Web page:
Just Like Us by Helen Thorpe
The True Story of Four Mexican Girls Coming of Age in America

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A powerful and moving account of four young women from Mexico who have lived most of their lives in the United States and attend the same high school. Two of them have legal documentation and two do not. Just Like Us is their story.

A stunning work of in-depth journalism in the tradition of Random Family, Helen Thorpe's Just Like Us takes us deep into an American subculture -- that of Mexican immigrants -- largely hidden from the mainstream. We meet four girls on the eve of their senior prom, in Denver, Colorado. Each is bright and ambitious and an excellent student. Their leader, Marisela, dazzles teachers during the day and spends her evenings checking groceries to help pay the bills. She dreams of college and a professional career -- but she doesn't have a green card or a Social Security number because her parents brought her across the border illegally.

Marisela's best friend, Yadira, shares her predicament. But they spend all of their time with two girls who are legal -- Elissa, who was born in the United States, and Clara, who has a green card. Each of the girls views the others as her equals, yet the world does not treat them that way.

Their situation becomes increasingly painful and complex as the four young women approach adulthood, and Marisela and Yadira watch their two legal friends gain opportunities that are not available to them. All four hold American aspirations, but only Clara and Elissa have the documents necessary to realize those hopes. Their friendship starts to divide along lines of immigration status.

Then a political firestorm begins. An illegal immigrant commits a horrendous crime in Denver, and a local congressman seizes on the act as proof of all that is wrong with American society. Arguments over immigration rage fiercely, and the girls' lives play out against a backdrop of intense debate over whether they have any right to live in the country where they have grown up.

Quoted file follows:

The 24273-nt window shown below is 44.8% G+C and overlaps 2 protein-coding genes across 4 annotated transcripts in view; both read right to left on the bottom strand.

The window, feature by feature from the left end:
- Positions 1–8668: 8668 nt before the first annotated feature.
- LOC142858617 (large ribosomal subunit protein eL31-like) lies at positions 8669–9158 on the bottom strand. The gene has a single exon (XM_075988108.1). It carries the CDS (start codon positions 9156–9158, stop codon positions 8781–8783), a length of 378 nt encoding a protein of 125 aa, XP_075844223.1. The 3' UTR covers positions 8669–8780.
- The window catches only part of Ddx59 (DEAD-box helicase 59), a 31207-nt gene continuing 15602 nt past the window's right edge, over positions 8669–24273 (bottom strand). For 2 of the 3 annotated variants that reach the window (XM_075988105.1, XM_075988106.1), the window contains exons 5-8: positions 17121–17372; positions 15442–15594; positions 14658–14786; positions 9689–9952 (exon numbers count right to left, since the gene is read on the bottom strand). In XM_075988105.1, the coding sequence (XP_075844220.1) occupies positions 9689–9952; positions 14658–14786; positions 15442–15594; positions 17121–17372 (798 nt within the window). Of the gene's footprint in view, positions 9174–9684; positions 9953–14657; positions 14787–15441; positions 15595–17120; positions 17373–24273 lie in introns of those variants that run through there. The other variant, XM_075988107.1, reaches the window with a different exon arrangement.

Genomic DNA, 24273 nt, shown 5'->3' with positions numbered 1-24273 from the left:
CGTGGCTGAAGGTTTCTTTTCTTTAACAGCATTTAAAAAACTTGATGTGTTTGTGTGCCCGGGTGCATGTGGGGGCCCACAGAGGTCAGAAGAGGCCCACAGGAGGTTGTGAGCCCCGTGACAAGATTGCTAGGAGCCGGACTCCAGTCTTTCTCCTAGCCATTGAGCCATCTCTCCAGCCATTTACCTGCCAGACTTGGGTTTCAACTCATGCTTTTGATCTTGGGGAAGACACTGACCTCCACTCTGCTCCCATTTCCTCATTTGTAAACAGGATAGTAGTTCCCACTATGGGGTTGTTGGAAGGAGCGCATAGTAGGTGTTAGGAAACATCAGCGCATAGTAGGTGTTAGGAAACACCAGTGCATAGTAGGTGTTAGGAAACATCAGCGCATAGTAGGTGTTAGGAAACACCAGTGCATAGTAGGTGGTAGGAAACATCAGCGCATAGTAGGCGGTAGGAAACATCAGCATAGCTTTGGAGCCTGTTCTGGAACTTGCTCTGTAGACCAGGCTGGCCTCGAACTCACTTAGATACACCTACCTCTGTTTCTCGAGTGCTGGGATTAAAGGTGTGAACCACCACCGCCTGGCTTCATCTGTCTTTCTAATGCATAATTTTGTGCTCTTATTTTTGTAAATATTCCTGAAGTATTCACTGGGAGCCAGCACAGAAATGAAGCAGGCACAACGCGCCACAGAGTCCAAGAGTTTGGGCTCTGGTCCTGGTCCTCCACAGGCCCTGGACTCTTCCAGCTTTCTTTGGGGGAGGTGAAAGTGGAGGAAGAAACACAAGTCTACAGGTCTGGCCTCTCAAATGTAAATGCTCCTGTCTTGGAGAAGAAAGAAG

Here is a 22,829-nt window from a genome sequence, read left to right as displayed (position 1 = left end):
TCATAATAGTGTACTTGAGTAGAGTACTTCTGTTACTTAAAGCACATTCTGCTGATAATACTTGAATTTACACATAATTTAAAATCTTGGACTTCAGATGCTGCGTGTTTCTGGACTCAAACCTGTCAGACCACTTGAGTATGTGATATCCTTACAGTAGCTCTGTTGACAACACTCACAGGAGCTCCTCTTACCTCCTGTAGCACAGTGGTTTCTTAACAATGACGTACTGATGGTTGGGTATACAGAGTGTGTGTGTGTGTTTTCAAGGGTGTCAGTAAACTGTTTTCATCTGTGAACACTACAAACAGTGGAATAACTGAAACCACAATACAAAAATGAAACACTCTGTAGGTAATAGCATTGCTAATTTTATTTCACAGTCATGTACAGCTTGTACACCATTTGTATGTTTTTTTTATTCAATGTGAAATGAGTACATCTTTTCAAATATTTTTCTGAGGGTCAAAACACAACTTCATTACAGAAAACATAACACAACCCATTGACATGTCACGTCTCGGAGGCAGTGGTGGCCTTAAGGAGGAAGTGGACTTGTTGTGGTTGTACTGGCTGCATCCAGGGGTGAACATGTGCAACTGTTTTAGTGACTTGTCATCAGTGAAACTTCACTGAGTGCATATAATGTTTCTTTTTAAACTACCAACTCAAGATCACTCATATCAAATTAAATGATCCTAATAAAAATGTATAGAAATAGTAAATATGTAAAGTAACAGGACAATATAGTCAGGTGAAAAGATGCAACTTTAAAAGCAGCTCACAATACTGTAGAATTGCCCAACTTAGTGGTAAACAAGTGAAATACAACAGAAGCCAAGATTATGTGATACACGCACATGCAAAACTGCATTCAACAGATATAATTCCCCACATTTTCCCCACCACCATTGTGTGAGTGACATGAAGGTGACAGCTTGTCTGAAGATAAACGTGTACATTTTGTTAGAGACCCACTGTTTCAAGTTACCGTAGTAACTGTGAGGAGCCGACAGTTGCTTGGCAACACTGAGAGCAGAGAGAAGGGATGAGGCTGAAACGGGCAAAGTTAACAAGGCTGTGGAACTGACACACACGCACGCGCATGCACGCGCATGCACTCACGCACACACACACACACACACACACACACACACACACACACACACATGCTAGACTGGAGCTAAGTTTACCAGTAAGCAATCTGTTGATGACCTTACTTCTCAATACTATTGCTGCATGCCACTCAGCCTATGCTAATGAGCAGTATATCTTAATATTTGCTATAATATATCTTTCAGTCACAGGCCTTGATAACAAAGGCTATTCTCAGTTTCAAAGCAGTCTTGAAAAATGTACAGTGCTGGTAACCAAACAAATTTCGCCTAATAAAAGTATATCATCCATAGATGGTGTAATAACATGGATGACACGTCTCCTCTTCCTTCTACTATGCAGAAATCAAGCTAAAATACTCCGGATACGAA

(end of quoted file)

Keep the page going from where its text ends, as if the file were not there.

This brilliant, fast-paced work of narrative journalism is a vivid coming-of-age story about girlhood, friendship, and, most of all, identity -- what it means to fake an identity, steal an identity, or inherit an identity from one's parents and country. No matter what one's opinions are about immigration, Just Like Us offers fascinating insight into one of our most complicated social issues today. The girls, their families, those who welcome them, and those who object to their presence all must grapple with the same deep dilemma: Who is an American? Who gets to live in America? And what happens when we don't agree?

About Helen Thorpe

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Helen Thorpe was born in London and grew up in Medford, New Jersey. Her journalism has appeared in The New York Times Magazine, New York Magazine, and The Texas Observer. Thorpe has worked for Texas Monthly, The New York Observer, and The New Yorker, where she wrote "Talk of the Town" stories. She is married to John Hickenlooper, the mayor of Denver. Just Like Us is her first book.
Published September 12, 2009 by Scribner. 404 pages
Genres: Political & Social Sciences. Non-fiction

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Kirkus Reviews

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As Thorpe followed the girls, Denver became a hotbed of immigration issues when an illegal alien was arrested for shooting a police officer.

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The Washington Post

Border-related and immigration-themed books seem to fall into a few ironclad categories.

Dec 20 2009 | Read Full Review of Just Like Us: The True Story ...


When she embarked on her galvanizing book, Just Like Us: The True Story of Four Mexican Girls Coming of Age in America , Helen Thorpe had a policy wonk's interest in immigration, leavened with her own "odd sense of dual identity" as someone who herself arrived in the United States as a child.

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Story Circle Book Reviews

Four Mexican girls, two legal immigrants born in the United States, and two illegals born in Mexico with legal siblings born in the US, grew up as best friends in junior high and high school.

Oct 02 2009 | Read Full Review of Just Like Us: The True Story ...

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